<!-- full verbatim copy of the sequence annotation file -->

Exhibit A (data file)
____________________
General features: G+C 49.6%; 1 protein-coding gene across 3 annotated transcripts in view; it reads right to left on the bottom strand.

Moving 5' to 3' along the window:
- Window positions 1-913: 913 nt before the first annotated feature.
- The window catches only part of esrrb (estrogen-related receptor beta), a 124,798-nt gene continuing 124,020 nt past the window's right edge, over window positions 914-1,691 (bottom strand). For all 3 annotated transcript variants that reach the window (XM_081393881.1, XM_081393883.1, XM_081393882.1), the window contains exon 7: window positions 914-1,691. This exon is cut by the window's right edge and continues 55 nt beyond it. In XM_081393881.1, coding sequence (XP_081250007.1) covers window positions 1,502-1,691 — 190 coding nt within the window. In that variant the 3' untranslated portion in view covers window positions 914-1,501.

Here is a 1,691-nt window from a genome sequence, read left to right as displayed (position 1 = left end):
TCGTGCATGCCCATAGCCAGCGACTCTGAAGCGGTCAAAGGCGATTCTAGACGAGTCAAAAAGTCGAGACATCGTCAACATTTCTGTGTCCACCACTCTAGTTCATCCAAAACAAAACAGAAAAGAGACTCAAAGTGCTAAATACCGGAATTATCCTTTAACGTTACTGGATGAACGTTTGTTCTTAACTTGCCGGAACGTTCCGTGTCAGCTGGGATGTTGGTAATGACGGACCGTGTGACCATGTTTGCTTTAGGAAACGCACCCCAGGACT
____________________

General features: G+C 49.6%; 1 protein-coding gene across 3 annotated transcripts in view; it reads right to left on the bottom strand.

Moving 5' to 3' along the window:
- Window positions 1-913: 913 nt before the first annotated feature.
- The window catches only part of esrrb (estrogen-related receptor beta), a 124,798-nt gene continuing 124,020 nt past the window's right edge, over window positions 914-1,691 (bottom strand). For all 3 annotated transcript variants that reach the window (XM_081393881.1, XM_081393883.1, XM_081393882.1), the window contains exon 7: window positions 914-1,691. This exon is cut by the window's right edge and continues 55 nt beyond it. In XM_081393881.1, coding sequence (XP_081250007.1) covers window positions 1,502-1,691 — 190 coding nt within the window. In that variant the 3' untranslated portion in view covers window positions 914-1,501.

Here is a 1,691-nt window from a genome sequence, read left to right as displayed (position 1 = left end):
TCGTGCATGCCCATAGCCAGCGACTCTGAAGCGGTCAAAGGCGATTCTAGACGAGTCAAAAAGTCGAGACATCGTCAACATTTCTGTGTCCACCACTCTAGTTCATCCAAAACAAAACAGAAAAGAGACTCAAAGTGCTAAATACCGGAATTATCCTTTAACGTTACTGGATGAACGTTTGTTCTTAACTTGCCGGAACGTTCCGTGTCAGCTGGGATGTTGGTAATGACGGACCGTGTGACCATGTTTGCTTTAGGAAACGCACCCCAGGACT